Minneapolis wants to use data sharing and analytics to help city employees routinely make better decisions.
Last year, the city announced the launch of its Intelligent Operations Platform, which lets users access and analyze data from hundreds of city information systems.The project is intended to give city employees access to shared data from multiple departments and programs, along with sophisticated analysis tools that let them crunch that information in new and useful ways.
Several city departments already use the platform, and more are being added. “It’s meant to be distributed to all city departments,” said city CIO Otto Doll. “Part of it is we need to get data that’s valuable to folks in there, so that’s a process that we’re going through now.”
Users already can access data from many of the city’s 450 information systems, including crime data; 311 and 911 system information; permitting and licensing data; police precincts, fire districts and other boundary information; and data for roads, water systems and other infrastructure assets.
Collectively that information provides a window into the city’s past, present and future, and it can be used to make smarter choices for solving problems and allocating resources, Doll says. “It allows us to really get a good handle on the state of the city at any given moment.”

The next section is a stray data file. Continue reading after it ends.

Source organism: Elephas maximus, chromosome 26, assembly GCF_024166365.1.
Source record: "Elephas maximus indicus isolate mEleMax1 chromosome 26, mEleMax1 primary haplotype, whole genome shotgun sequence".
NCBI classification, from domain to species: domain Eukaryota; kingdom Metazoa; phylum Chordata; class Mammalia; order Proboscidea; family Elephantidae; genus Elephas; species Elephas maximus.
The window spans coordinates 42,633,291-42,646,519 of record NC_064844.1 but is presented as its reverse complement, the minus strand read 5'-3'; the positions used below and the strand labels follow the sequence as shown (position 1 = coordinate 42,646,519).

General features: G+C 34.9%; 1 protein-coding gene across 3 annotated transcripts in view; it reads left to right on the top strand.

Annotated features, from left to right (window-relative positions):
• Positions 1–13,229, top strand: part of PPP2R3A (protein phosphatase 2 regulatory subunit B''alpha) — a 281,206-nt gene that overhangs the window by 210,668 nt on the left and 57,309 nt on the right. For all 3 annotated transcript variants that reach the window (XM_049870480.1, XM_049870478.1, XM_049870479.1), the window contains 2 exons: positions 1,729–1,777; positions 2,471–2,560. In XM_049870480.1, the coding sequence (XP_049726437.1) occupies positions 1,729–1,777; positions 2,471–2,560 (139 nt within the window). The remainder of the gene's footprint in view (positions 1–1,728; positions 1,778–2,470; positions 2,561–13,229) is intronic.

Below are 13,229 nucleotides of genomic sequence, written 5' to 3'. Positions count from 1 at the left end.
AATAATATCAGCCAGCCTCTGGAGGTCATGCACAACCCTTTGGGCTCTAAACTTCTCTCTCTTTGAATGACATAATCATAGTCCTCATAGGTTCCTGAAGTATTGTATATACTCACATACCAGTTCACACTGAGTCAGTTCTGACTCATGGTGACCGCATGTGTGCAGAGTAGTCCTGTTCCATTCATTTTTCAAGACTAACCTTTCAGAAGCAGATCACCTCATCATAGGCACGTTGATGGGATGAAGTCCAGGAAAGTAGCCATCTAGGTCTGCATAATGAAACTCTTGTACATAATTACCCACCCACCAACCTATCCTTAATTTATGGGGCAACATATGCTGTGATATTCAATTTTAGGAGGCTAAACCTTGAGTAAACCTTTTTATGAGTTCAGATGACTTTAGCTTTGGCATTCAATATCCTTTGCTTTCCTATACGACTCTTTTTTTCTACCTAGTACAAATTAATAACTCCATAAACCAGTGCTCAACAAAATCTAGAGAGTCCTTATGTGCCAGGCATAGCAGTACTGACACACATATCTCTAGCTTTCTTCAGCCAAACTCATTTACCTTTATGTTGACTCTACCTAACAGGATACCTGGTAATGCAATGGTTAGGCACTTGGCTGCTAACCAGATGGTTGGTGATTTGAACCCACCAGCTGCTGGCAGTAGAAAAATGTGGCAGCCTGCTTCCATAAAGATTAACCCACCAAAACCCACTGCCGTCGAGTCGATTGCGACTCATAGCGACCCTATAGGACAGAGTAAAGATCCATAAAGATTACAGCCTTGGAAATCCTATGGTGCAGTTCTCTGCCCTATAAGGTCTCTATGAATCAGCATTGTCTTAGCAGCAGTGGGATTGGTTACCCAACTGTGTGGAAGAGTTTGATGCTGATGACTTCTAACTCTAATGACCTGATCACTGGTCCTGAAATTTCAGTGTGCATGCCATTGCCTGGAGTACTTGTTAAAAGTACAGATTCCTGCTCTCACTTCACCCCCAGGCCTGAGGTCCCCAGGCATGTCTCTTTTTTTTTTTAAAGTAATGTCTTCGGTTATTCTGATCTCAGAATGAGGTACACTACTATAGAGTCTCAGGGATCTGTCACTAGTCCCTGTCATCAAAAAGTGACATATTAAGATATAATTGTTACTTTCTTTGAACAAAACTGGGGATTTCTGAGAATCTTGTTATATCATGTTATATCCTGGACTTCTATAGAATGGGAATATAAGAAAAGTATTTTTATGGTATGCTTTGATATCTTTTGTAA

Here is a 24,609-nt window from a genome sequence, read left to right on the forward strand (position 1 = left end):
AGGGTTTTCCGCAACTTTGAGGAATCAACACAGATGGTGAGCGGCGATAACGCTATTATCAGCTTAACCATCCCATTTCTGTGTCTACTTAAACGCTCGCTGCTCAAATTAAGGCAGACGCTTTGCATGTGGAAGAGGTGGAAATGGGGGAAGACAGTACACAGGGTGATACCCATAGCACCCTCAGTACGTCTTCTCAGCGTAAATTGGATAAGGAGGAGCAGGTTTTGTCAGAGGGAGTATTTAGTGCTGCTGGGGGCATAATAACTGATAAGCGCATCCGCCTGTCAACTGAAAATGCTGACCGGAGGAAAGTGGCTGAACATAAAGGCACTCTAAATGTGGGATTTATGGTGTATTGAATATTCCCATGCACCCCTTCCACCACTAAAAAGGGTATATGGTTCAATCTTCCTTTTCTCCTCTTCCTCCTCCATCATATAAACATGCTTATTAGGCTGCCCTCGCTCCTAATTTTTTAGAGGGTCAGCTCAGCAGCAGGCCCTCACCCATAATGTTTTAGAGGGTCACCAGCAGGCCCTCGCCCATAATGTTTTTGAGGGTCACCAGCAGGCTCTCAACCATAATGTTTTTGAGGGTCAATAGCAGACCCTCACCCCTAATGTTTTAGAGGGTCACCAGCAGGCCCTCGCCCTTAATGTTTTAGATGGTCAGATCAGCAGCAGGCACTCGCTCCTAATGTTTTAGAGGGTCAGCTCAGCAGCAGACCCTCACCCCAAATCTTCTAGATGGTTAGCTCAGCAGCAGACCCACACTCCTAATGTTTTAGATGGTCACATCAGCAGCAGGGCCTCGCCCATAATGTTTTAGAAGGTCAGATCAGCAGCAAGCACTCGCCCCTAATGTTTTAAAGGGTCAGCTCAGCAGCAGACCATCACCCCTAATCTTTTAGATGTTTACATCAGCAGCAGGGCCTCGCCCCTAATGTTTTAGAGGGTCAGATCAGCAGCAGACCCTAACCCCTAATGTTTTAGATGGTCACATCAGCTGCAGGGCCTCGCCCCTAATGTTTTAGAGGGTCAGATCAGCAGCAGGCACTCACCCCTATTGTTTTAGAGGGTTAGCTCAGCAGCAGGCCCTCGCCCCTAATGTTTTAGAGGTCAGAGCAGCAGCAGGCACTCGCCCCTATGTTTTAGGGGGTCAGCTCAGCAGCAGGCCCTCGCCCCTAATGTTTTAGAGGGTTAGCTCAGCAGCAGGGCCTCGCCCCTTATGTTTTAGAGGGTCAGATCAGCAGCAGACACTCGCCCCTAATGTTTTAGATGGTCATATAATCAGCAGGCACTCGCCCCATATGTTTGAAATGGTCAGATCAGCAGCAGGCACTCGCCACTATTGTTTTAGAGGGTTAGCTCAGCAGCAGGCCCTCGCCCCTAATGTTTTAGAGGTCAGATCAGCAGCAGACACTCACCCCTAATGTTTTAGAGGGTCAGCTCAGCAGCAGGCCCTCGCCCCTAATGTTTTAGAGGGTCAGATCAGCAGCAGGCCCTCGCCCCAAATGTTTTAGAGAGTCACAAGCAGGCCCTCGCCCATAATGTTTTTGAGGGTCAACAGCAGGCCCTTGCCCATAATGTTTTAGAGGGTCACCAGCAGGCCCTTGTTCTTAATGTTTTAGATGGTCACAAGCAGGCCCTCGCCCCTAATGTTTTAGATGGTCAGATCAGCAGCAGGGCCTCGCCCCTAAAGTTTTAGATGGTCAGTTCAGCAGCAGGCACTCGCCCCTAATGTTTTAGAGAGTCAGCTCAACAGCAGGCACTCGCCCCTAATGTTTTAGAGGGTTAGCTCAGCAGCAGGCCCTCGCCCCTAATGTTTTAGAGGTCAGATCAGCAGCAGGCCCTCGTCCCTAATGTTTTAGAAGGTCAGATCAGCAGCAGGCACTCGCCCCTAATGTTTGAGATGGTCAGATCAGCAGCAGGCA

In an interview last week during Government Technology’s Minnesota Digital Government Summit, Doll talked about why Minneapolis deployed the Intelligent Operations Platform, how the city is developing analysis tools and how it's using the platform so far.
A new tool for daily decision-making
One driver for deploying the Intelligent Operations Platform in Minneapolis was the need to share data from city information systems — along with appropriate county and state data — across city departments. The goal, says Doll, is to help city employees make better decisions at work every day.
Analytics that think like we do
Because the Intelligent Operations Platform contains information from multiple departments, the city is creating generic analytics that can be applied to a broad range of subject matter. These tools, Doll says, will mimic how humans make decisions.
How analytics leads to better landlords
Minneapolis has used the Intelligent Operations Platform to understand the impact of new development, to plan for a growing population in the city’s downtown core and to study success factors for redeveloping vacant properties. Another task for the platform is spotting bad landlords, Doll says, so that city officials can work with them on meeting legal and regulatory requirements.